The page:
Anywhere the mother is legally present? Where is a mother illegally present, other than in jail?

So I checked the Washington Post story:

“And a new Virginia measure gives mothers the right to breast-feed in public places, expanding current law that allows breast-feeding on state property.”

Ah. Much clearer.

A journalist’s job is to interpret and put in plain English laws, regulations, and other government speak. Score one fail for NBC Washington and one win for the Washington Post.


Tom Pfeifer is the managing partner and chief strategist for Consistent Voice Communications. Reach him at Tom@YourConsistentVoice.com.

Anemic economy may be new normal – and that may be OK

Stock photo of paper money to illustrate Anemic economy may be new normal

© Can Stock Photo Inc. / LumaxArt2D

“The economy is moving ahead, but at an uninspiring pace.”

Those words by National Federation of Independent Businesses Chief Economist Bill Dunkelberg and broadcast on the big screen summed up the messages from presenters at the Thomas Jefferson Institute‘s Business Leaders Roundtable on Virginia’s Economic Future at George Mason University on Monday.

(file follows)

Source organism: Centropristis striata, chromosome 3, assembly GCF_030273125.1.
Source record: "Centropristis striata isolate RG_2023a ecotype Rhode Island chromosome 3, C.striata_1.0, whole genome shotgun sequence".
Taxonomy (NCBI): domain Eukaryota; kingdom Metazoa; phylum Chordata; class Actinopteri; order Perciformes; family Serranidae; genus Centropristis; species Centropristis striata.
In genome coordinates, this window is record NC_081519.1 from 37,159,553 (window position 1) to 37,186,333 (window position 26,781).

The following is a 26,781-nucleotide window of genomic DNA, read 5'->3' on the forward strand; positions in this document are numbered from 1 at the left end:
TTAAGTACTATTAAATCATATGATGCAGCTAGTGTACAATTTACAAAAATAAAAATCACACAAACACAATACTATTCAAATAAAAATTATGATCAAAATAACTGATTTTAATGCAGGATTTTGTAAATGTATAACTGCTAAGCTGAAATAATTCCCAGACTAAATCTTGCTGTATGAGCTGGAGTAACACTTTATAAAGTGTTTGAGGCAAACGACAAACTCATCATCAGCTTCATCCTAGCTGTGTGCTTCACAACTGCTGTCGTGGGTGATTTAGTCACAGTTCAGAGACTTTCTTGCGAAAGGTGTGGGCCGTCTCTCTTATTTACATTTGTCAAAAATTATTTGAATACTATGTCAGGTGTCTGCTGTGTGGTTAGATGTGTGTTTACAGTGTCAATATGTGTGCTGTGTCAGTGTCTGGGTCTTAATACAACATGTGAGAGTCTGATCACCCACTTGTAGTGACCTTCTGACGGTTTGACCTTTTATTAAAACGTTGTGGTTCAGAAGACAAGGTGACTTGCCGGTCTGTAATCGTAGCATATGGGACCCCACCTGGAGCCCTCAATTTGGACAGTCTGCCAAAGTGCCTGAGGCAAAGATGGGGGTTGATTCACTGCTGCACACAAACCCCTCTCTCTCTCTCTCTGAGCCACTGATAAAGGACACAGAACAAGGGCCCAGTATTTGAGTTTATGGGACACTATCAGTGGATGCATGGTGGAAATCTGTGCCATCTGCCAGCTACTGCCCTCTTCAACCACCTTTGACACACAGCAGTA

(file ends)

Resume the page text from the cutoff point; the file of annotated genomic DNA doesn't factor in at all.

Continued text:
Anemic economic growth holds true for the nation as a whole, but particularly in Northern Virginia. Despite the stilted improvement, it’s still improvement and the seven speakers did their best to put a positive spin on what all agreed is the new normal. Finding new normals in each economic sector to fit the overall new normal constituted the bulk of their presentations.

Northern Virginia is a company town and the company – the federal government – is not doing too well right now, Terry Clower, director of GMU’s Center for Regional Analysis, told the estimated 150 people in attendance. That accounts for much of Virginia’s flimsy post-recession growth compared with the rest of the country. If Northern Virginia does not diversify its economy, conditions will worsen.

“Our future looks pretty bright if we can change our contractors from B2G to B2B (Business-to-Government to Business-to-Business),” Clower said.